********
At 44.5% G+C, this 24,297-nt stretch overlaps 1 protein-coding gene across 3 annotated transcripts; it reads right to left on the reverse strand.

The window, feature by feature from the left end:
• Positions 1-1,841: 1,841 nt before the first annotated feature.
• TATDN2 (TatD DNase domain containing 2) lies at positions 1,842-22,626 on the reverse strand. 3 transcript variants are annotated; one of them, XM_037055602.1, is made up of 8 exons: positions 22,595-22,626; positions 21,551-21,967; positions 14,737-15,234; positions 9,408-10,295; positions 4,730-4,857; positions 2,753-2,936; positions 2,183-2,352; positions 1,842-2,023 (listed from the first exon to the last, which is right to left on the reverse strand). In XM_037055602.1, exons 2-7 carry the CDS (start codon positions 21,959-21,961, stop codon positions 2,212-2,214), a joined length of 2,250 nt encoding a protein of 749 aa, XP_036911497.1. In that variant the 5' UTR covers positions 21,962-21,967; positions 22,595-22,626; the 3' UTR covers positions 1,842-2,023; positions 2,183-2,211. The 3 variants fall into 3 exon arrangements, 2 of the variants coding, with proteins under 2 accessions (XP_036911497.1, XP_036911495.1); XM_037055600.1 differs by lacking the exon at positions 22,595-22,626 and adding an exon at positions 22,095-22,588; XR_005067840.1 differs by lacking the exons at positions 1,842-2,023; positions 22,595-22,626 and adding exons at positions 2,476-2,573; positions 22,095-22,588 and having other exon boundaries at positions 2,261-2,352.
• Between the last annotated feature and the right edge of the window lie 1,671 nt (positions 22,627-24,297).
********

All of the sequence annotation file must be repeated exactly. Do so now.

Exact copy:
At 44.5% G+C, this 24,297-nt stretch overlaps 1 protein-coding gene across 3 annotated transcripts; it reads right to left on the reverse strand.

The window, feature by feature from the left end:
• Positions 1-1,841: 1,841 nt before the first annotated feature.
• TATDN2 (TatD DNase domain containing 2) lies at positions 1,842-22,626 on the reverse strand. 3 transcript variants are annotated; one of them, XM_037055602.1, is made up of 8 exons: positions 22,595-22,626; positions 21,551-21,967; positions 14,737-15,234; positions 9,408-10,295; positions 4,730-4,857; positions 2,753-2,936; positions 2,183-2,352; positions 1,842-2,023 (listed from the first exon to the last, which is right to left on the reverse strand). In XM_037055602.1, exons 2-7 carry the CDS (start codon positions 21,959-21,961, stop codon positions 2,212-2,214), a joined length of 2,250 nt encoding a protein of 749 aa, XP_036911497.1. In that variant the 5' UTR covers positions 21,962-21,967; positions 22,595-22,626; the 3' UTR covers positions 1,842-2,023; positions 2,183-2,211. The 3 variants fall into 3 exon arrangements, 2 of the variants coding, with proteins under 2 accessions (XP_036911497.1, XP_036911495.1); XM_037055600.1 differs by lacking the exon at positions 22,595-22,626 and adding an exon at positions 22,095-22,588; XR_005067840.1 differs by lacking the exons at positions 1,842-2,023; positions 22,595-22,626 and adding exons at positions 2,476-2,573; positions 22,095-22,588 and having other exon boundaries at positions 2,261-2,352.
• Between the last annotated feature and the right edge of the window lie 1,671 nt (positions 22,627-24,297).